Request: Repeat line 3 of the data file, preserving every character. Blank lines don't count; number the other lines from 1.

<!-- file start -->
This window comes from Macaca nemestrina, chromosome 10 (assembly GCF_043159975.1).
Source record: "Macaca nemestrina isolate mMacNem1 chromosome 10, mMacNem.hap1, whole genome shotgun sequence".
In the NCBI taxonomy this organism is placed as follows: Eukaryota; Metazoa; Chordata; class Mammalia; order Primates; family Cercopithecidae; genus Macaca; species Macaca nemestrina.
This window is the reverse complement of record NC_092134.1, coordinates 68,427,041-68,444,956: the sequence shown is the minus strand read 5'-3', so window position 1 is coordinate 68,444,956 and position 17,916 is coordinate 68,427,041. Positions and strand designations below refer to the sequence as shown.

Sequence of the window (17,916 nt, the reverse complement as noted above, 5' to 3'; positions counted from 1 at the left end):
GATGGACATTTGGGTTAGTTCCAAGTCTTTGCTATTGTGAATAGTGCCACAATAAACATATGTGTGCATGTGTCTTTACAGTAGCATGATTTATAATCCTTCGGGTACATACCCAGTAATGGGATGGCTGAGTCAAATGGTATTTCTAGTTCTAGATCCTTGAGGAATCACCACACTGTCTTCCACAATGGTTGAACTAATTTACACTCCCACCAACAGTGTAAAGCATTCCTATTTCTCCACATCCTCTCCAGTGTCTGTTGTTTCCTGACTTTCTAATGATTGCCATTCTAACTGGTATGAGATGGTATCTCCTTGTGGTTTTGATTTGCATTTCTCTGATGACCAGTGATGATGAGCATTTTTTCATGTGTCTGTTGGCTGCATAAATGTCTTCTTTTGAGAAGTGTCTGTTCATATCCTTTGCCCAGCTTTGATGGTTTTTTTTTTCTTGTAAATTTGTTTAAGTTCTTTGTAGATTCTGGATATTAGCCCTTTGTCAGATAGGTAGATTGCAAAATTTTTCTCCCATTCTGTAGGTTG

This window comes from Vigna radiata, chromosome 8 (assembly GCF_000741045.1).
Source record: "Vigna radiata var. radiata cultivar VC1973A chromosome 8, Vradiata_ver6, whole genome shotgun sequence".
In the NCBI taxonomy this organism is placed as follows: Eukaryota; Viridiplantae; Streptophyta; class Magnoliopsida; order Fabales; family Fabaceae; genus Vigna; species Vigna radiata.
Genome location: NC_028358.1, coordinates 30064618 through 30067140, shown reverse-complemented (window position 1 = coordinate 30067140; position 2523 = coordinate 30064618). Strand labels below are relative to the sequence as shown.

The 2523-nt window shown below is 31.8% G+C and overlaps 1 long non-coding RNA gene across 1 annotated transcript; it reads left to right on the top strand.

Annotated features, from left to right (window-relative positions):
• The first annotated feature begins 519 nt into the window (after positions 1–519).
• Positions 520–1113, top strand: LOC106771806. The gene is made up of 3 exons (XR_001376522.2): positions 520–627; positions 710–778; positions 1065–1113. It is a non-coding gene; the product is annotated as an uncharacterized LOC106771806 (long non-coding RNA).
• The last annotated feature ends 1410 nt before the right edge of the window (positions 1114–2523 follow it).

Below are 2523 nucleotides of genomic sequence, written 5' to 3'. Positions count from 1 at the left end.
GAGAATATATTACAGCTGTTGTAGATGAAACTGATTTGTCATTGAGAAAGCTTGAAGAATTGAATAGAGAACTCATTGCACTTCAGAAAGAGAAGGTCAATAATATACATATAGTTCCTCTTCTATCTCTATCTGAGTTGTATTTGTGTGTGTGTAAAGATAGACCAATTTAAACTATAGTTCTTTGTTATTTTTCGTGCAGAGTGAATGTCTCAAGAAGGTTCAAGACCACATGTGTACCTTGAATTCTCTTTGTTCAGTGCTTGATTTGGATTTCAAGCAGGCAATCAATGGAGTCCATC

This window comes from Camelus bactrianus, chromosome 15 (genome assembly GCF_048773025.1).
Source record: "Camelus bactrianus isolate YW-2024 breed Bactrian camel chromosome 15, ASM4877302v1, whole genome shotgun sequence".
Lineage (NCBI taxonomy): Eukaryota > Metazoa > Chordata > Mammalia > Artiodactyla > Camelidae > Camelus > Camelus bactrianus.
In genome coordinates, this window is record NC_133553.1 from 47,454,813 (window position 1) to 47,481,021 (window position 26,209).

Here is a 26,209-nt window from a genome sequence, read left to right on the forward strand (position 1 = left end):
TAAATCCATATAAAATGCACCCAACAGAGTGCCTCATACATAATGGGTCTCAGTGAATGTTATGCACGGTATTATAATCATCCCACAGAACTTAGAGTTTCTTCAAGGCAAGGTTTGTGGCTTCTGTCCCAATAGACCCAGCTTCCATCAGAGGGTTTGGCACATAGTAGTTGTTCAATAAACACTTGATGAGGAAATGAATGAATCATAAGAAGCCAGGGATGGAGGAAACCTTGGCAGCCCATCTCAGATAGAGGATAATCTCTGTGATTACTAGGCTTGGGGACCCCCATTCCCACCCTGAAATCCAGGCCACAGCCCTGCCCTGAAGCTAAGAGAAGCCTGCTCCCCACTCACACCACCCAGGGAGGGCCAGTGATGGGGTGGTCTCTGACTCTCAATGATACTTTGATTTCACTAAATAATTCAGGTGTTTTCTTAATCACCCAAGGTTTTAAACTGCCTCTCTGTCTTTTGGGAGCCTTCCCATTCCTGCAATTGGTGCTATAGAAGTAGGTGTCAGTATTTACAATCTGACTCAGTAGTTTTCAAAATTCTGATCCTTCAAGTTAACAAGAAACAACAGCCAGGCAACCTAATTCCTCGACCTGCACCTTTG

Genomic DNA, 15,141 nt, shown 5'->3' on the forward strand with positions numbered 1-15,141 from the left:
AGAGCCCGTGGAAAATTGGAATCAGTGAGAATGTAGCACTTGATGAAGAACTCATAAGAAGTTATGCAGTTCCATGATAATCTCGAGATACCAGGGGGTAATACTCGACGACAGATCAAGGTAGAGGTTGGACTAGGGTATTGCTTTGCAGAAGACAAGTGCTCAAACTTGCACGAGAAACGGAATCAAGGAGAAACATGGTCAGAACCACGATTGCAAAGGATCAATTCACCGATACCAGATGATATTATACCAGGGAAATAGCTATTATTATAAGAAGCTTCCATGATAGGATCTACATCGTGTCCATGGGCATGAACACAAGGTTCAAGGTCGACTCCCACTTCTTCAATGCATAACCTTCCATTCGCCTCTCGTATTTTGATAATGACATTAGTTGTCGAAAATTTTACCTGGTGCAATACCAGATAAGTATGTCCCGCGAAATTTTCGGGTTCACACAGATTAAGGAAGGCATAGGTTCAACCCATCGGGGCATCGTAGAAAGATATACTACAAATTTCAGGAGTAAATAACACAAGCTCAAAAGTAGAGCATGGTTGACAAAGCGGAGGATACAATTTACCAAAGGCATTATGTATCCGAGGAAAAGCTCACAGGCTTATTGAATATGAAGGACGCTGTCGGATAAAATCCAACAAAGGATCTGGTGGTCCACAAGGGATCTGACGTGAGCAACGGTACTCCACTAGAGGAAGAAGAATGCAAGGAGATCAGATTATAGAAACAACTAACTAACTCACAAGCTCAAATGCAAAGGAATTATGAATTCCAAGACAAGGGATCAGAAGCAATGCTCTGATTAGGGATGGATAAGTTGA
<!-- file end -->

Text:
In the NCBI taxonomy this organism is placed as follows: Eukaryota; Metazoa; Chordata; class Mammalia; order Primates; family Cercopithecidae; genus Macaca; species Macaca nemestrina.